If your child is the first in the family to consider higher education, or if you’re unclear about what their options are, this article will provide more clarity on the benefits of university.
Sending your child away to university is a key life event and can seem daunting if they haven’t left home before, so it’s important to understand the potential benefits of this decision.
University allows students to pursue a passion, focusing on one or two core subjects. This can be an extremely motivating concept after studying multiple subjects at school or college and provides a new academic challenge with a different system of teaching and marking.
Large lectures will introduce students to university-level topics, while smaller tutorial groups will allow for in-depth discussion. Students can also request one to one time with lecturers during open office slots, providing direct academic support.
Higher education degrees can improve career prospects, and universities present graduate prospect data in their prospectuses and marketing materials. Looking at these figures will help your son or daughter compare which degree will provide them with the most job security in the future.
Some courses also offer a year abroad or a year in industry, which students can complete in their third year, making these four-year degree courses. A year abroad can include studying, working or volunteering in a partner organisation, providing a range of experiences to present to employers following graduation. A year in industry may involve a paid placement, offering invaluable work experience and networking connections to use at the end of a degree.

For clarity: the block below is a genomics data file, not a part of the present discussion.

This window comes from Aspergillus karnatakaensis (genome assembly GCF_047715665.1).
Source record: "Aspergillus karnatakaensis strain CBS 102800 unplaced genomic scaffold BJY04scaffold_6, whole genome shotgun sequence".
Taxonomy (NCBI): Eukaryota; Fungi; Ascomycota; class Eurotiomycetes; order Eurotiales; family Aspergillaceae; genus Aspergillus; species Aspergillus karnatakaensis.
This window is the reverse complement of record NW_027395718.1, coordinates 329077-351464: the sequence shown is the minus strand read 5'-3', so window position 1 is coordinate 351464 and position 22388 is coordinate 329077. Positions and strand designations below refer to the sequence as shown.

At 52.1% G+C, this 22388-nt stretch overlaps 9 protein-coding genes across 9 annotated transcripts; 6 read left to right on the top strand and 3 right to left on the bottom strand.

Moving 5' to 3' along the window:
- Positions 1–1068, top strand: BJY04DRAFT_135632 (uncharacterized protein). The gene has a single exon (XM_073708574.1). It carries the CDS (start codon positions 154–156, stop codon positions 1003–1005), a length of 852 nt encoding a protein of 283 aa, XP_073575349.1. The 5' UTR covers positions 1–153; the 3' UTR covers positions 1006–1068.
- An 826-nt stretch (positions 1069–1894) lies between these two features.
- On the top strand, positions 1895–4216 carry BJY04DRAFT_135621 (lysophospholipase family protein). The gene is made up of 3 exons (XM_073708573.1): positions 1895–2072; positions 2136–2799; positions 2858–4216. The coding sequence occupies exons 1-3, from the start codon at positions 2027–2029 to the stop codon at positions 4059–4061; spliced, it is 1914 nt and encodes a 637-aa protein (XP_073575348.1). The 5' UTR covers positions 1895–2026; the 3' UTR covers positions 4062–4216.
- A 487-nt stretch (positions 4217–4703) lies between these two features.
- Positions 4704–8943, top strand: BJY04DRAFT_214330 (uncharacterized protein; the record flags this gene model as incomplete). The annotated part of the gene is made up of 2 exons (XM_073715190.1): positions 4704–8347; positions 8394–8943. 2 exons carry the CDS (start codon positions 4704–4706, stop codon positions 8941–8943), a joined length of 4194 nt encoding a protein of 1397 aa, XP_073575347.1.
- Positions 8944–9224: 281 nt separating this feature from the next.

Although daunting, studying in a new place and living away from home could give your child their own independence. They will need to manage their own finances, organise domestic activities like cooking and cleaning, and make friends in an unfamiliar environment. University is a great way to practice these life skills, especially with the help of support teams, including student finance and the students’ union. Friends for life are usually made at university, as socialising in halls, lectures and clubs and societies often connects like-minded people.
As well as domestic skills, university develops students’ key skills. Time management is essential to organising independent study and students will need to use their initiative to join extracurricular activities. Communication skills will also be developed in everything from group tasks to written assignments.
Even if a student will progress into a career that doesn’t directly link to their degree subject, employers universally recognise the transferrable skills that a degree offers.
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